During this time, despite the comfort of life in a luxury hotel, my marriage with Bonnie was on the rocks.  She left to go back to Calcutta and divorce was the only solution. Not long after, Charmaine (whom I had met before, briefly,) returned from an extended study trip to England. Since in a small town like Colombo everybody know what everybody else is doing, I heard she was back.  I phoned and asked her to go to a concert with me.  Like the well-brought-up young lady she was, she refused.  When I said that Bonnie and I were being divorced, she tried to talk me out of it, saying that this was not the best option, since she knew the trauma of being the child of divorced parents.  Mozelle was just about the same age she was when her parents split.  I did not tell her our problems, but convinced her that it was better for Mozelle if Bonnie and I didn’t try to stay together  and the divorce went ahead.

Eventually Charmaine decided she liked me enough to accept my invitations.  Though she gently turned me down the first time I proposed marriage, I persisted and as you can see she changed her mind. We have had 42 wonderful years together, four beautiful children and two adorable grand daughters and two grandsons. [Update from Charmaine: We eventually had 53 beautiful, love-filled years and now have a fifth grandchild, named Ruben (the spelling is different, because his mother is German and if spelled Reuben would be pronounced ‘Royben’)].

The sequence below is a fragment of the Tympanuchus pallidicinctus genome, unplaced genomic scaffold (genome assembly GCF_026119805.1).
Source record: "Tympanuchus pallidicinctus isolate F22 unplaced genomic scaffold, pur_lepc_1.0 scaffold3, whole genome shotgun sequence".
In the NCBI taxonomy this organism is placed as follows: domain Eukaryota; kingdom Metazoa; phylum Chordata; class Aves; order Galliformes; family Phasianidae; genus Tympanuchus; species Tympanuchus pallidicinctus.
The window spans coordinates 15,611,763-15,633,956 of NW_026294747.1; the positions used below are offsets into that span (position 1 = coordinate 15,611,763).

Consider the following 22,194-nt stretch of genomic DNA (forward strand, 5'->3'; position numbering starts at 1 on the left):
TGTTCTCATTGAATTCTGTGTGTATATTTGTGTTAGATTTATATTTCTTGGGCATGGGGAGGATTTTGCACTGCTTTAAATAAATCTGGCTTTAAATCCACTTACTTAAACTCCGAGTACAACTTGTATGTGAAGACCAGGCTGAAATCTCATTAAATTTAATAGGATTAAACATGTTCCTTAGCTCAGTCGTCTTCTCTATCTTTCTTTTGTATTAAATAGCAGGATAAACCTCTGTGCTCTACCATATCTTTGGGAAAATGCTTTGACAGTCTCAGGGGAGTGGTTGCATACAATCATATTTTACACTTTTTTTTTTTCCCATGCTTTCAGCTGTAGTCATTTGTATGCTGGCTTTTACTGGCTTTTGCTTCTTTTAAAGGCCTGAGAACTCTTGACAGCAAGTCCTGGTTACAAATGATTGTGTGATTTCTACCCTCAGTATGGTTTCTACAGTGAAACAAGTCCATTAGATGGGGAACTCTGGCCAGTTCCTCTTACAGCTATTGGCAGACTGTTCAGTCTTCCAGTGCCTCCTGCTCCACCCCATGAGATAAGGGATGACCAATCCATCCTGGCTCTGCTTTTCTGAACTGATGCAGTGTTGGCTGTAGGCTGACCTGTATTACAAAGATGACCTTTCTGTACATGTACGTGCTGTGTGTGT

A couple of years ago Charmaine declared it was ridiculous that she didn’t have so much as a tape of my music.  It didn’t worry me but she can be very determined when she gets what she considers is a good idea.  She tried to obtain tapes from Radio Ceylon, but in their rush towards nationalism we were told they had discarded all recordings of western music played on the station.  Nor to be defeated, she said we had to make a compact disc.  I protested that it would be expensive and she said, “So what.  Let it be my indulgence.”